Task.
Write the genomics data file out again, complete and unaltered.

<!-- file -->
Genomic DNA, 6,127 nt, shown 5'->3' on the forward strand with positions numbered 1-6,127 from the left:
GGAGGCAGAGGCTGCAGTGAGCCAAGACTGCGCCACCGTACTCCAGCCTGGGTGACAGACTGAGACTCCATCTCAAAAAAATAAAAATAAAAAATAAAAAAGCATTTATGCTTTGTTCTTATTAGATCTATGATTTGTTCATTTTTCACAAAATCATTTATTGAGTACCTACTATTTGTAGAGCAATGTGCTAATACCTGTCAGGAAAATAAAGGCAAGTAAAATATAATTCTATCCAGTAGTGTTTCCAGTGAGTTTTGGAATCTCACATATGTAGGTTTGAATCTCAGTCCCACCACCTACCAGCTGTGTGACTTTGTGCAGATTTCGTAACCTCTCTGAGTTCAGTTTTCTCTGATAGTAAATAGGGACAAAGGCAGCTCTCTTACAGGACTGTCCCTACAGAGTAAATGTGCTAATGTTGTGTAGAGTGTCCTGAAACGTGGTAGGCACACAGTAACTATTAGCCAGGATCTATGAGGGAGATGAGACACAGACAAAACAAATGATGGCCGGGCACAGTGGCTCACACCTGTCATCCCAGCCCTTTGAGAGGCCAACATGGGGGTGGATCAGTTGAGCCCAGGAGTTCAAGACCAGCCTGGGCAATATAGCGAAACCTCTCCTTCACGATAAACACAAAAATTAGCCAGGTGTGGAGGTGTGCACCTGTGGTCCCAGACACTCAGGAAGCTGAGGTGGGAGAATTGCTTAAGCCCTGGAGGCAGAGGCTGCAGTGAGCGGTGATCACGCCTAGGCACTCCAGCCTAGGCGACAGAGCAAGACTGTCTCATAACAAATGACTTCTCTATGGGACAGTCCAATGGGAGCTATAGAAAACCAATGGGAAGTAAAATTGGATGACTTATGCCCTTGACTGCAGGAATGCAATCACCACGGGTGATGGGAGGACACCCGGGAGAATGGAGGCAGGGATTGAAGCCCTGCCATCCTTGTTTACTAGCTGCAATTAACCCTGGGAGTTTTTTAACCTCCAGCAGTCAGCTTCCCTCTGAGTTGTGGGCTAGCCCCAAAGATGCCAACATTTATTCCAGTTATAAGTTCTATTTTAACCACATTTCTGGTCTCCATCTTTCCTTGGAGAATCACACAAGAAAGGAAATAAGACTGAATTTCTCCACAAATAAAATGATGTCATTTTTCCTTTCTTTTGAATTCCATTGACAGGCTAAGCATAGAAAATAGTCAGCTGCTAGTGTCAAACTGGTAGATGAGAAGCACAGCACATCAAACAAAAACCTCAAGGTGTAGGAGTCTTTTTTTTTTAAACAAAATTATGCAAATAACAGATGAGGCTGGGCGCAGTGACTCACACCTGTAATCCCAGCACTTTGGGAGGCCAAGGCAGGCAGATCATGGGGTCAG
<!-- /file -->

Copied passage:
Genomic DNA, 6,127 nt, shown 5'->3' on the forward strand with positions numbered 1-6,127 from the left:
GGAGGCAGAGGCTGCAGTGAGCCAAGACTGCGCCACCGTACTCCAGCCTGGGTGACAGACTGAGACTCCATCTCAAAAAAATAAAAATAAAAAATAAAAAAGCATTTATGCTTTGTTCTTATTAGATCTATGATTTGTTCATTTTTCACAAAATCATTTATTGAGTACCTACTATTTGTAGAGCAATGTGCTAATACCTGTCAGGAAAATAAAGGCAAGTAAAATATAATTCTATCCAGTAGTGTTTCCAGTGAGTTTTGGAATCTCACATATGTAGGTTTGAATCTCAGTCCCACCACCTACCAGCTGTGTGACTTTGTGCAGATTTCGTAACCTCTCTGAGTTCAGTTTTCTCTGATAGTAAATAGGGACAAAGGCAGCTCTCTTACAGGACTGTCCCTACAGAGTAAATGTGCTAATGTTGTGTAGAGTGTCCTGAAACGTGGTAGGCACACAGTAACTATTAGCCAGGATCTATGAGGGAGATGAGACACAGACAAAACAAATGATGGCCGGGCACAGTGGCTCACACCTGTCATCCCAGCCCTTTGAGAGGCCAACATGGGGGTGGATCAGTTGAGCCCAGGAGTTCAAGACCAGCCTGGGCAATATAGCGAAACCTCTCCTTCACGATAAACACAAAAATTAGCCAGGTGTGGAGGTGTGCACCTGTGGTCCCAGACACTCAGGAAGCTGAGGTGGGAGAATTGCTTAAGCCCTGGAGGCAGAGGCTGCAGTGAGCGGTGATCACGCCTAGGCACTCCAGCCTAGGCGACAGAGCAAGACTGTCTCATAACAAATGACTTCTCTATGGGACAGTCCAATGGGAGCTATAGAAAACCAATGGGAAGTAAAATTGGATGACTTATGCCCTTGACTGCAGGAATGCAATCACCACGGGTGATGGGAGGACACCCGGGAGAATGGAGGCAGGGATTGAAGCCCTGCCATCCTTGTTTACTAGCTGCAATTAACCCTGGGAGTTTTTTAACCTCCAGCAGTCAGCTTCCCTCTGAGTTGTGGGCTAGCCCCAAAGATGCCAACATTTATTCCAGTTATAAGTTCTATTTTAACCACATTTCTGGTCTCCATCTTTCCTTGGAGAATCACACAAGAAAGGAAATAAGACTGAATTTCTCCACAAATAAAATGATGTCATTTTTCCTTTCTTTTGAATTCCATTGACAGGCTAAGCATAGAAAATAGTCAGCTGCTAGTGTCAAACTGGTAGATGAGAAGCACAGCACATCAAACAAAAACCTCAAGGTGTAGGAGTCTTTTTTTTTTAAACAAAATTATGCAAATAACAGATGAGGCTGGGCGCAGTGACTCACACCTGTAATCCCAGCACTTTGGGAGGCCAAGGCAGGCAGATCATGGGGTCAG